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Non-Tender Candidate: Aaron Loup

Nick Turchiaro-USA TODAY Sports

Friday, December 2nd is the deadline for MLB teams to tender 2017 contracts to players under team control. At the beginning of of the offseason, the Blue Jays had five arbitration-eligible players without contracts; with Marcus Stroman a lock to be tendered and Josh Thole's release, that leaves three potential tender decisions for the Blue Jays. Having looked at Darwin Barney and Ezequiel Carrera, the last is Aaron Loup.

Background: Drafted by the Jays in 2009, debuted in 2012; 2013-15 in Toronto bullpen.

2016 production: Season spit across the disabled list, AAA and MLB. He missed the first quarter of the season with elbow problems. 14.1 innings in 21 games across three second half stints, 5.02 ERA with 15 strikeouts against 4 BB, 3 HBP and 2 HR.

Status: 4.040 years of service (second time arbitration-eligibility), $1.05-million platform salary in 2016.

MLBTR 2017 Salary Projection: $1.2-million

The story of Aaron Loup's MLB career so far is unfortunately that of constantly moving in the wrong direction. After dropping his arm angle as a professional, he ascended rapidly through the minors and had a strong debut in 2012. Not only did he suffocate lefties, but surprisingly for a sidearmer he was great against righties too.

So much so, that four winters ago the prevailing wisdom among the commentariat here was that if it came down to Loup and Brett Cecil (then out-of-options) for one spot in the bullpen as the second lefty behind Darren Oliver, then sayonara Cecil.

Fortunately, the Jays found room for all three, and Loup followed up with another strong year. He continued to dominate lefties, wasn't as good against righties but held them in check though there were issues with contact. Still, very good for a sidearmer. 2014 had similar results, though Loup's walks to righties ballooned as he couldn't find the zone with his change-up. By 2015, things caught up with him and his results cratered as lefties got to him for the time in his career and righties teed off.

2016 proved to be worse yet. In addition to struggling against opposite handed hitters, he couldn't reliably get lefties out. It's not a robust sample, but his ground ball rate plunged especially against lefties (67% career, 44% in 2016). He was relegated to mop-up duty in late August, and was not reliable down the stretch in September. At this point, it's not a matter of arresting the decline in trend, Loup has to be better to merit a spot in the bullpen.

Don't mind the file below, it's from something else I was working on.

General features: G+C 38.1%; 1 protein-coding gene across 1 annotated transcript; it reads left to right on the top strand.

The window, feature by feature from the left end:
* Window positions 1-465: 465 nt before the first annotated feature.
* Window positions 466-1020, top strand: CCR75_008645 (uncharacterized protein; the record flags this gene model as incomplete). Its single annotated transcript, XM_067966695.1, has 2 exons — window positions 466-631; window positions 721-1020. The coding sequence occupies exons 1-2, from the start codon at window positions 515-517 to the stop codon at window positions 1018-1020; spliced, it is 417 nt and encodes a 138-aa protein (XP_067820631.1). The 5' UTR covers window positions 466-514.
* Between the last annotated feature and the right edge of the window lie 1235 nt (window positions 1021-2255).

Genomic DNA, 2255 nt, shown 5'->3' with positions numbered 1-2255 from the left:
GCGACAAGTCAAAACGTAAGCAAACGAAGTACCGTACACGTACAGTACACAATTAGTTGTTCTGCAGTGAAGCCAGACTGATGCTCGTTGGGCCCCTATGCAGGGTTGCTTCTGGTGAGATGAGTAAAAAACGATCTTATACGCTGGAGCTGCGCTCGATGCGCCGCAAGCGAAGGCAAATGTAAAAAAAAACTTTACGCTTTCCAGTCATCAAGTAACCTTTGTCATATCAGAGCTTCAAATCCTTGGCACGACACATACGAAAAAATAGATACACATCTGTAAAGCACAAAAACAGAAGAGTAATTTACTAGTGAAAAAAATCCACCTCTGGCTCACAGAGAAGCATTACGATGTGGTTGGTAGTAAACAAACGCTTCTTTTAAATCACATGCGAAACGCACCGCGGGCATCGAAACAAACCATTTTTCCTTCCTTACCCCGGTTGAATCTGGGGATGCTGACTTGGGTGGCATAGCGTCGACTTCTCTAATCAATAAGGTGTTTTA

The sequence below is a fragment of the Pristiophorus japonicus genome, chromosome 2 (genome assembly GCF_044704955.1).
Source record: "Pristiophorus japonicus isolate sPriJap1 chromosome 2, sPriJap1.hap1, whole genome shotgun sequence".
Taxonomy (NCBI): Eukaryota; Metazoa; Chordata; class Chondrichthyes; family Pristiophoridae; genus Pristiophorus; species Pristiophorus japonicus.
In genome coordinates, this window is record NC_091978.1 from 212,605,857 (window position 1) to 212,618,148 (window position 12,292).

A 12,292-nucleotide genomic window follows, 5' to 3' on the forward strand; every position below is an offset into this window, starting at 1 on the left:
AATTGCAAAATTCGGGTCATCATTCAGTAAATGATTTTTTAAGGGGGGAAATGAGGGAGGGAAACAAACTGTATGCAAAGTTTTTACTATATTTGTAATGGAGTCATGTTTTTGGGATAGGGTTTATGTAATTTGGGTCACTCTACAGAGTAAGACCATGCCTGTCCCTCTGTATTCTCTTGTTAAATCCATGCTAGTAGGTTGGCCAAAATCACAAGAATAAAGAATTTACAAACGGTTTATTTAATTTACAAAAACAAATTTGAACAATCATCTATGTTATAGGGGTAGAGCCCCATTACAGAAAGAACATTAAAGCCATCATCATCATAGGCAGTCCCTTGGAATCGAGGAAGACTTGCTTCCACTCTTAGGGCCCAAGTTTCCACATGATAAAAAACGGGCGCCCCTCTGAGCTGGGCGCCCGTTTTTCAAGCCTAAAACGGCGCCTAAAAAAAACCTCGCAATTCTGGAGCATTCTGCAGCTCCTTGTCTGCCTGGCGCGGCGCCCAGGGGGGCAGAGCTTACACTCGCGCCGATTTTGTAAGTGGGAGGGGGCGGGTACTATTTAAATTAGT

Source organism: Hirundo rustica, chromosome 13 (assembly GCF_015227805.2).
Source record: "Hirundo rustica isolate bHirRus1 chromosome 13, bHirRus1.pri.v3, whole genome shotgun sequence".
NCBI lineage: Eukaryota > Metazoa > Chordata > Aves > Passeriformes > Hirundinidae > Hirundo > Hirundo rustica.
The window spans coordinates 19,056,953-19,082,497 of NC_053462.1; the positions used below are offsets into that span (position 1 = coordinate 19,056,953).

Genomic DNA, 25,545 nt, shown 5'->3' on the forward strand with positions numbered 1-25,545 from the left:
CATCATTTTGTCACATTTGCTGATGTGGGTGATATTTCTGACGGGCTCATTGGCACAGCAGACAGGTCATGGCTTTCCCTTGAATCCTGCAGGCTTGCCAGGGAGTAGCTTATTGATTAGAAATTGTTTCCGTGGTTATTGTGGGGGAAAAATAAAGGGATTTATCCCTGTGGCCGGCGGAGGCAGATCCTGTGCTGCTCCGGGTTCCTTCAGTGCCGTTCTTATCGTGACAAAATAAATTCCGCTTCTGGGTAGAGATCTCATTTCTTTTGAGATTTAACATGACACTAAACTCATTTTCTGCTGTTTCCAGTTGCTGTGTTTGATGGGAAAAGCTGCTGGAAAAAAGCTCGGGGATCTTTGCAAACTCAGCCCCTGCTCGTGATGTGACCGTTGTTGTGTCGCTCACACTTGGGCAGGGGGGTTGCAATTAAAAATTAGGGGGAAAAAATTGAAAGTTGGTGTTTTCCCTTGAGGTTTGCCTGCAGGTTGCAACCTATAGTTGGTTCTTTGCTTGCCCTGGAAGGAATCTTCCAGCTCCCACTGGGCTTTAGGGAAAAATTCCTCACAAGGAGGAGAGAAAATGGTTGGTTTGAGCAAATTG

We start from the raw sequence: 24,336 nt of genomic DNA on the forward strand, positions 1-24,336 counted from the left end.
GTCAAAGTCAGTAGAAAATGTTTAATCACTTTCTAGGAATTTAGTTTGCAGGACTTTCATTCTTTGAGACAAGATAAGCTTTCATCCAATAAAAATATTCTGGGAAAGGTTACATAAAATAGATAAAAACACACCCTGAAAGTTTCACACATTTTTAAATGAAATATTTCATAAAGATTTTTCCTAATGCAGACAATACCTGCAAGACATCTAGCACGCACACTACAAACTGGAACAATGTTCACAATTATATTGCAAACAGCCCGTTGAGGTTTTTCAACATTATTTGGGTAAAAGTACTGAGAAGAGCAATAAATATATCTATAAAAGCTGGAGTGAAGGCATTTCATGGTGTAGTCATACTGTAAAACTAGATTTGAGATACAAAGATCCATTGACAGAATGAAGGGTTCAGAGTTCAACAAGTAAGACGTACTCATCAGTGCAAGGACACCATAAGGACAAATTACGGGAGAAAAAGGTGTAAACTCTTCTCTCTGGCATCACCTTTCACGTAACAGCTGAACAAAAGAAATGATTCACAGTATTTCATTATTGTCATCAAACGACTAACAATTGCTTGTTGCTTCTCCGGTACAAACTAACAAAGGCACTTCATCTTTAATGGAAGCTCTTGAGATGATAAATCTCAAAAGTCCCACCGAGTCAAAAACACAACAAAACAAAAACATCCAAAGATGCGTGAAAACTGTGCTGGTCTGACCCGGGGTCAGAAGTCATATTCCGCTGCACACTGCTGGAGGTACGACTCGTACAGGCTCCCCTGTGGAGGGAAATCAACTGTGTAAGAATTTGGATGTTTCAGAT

It's not all bad news though. His strikeout rate has increased from bout 18% when he first debuted in 2012-13 to around 24% in 2015-16, well outpacing the league increase. He was actually very effective in Buffalo, 1.83 ERA in 19.1 innings, 26 strikeouts and 3 walks. AAA isn't the majors, but this would suggest he hasn't completely lost the ability to pitch. He hasn't suffered a lost in velocity.

Further working in Loup's favour is a dearth of left-handed alternatives for the bullpen. With Brett Cecil gone, the leading internal options are Chad Girodo and Matt Dermody, with a total of 13.1 MLB innings between them. There's still plenty of time to bring someone in, but paying up for veteran relievers doesn't usually work out so well.

MLBTR is forecasting a small salary increase to $1.2-million, considering how poorly 2016 went it would not surprise me it he had to settle for no increase. Either way, it's not a significant budgetary burden, so it probably doesn't make sense to cut bait now. If he's a complete mess in Spring Training, the worst case would having to pay upwards of $300,000 if they cut him then. And he still has two option years, so there's flexibility unlike a lot of non-tender candidates doesn't have to stick on the 40-man 25-man roster.

If Loup can just back to being tough on lefties, then he's well worth the cost. Even lefty specialists go for $3 or 4 million these days, and given the limited downside it makes sense to at least tender him now. On the flip side, if the braintrust sees a deeper underlying issue, they may want to use the savings on acquiring a more reliable option (Marc Rzepczynski, who spent two years in Cleveland?) so as to avoid another Franklin Morales debacle from a scramble on the eve of the season. Perhaps what Loup really needs is a fresh start.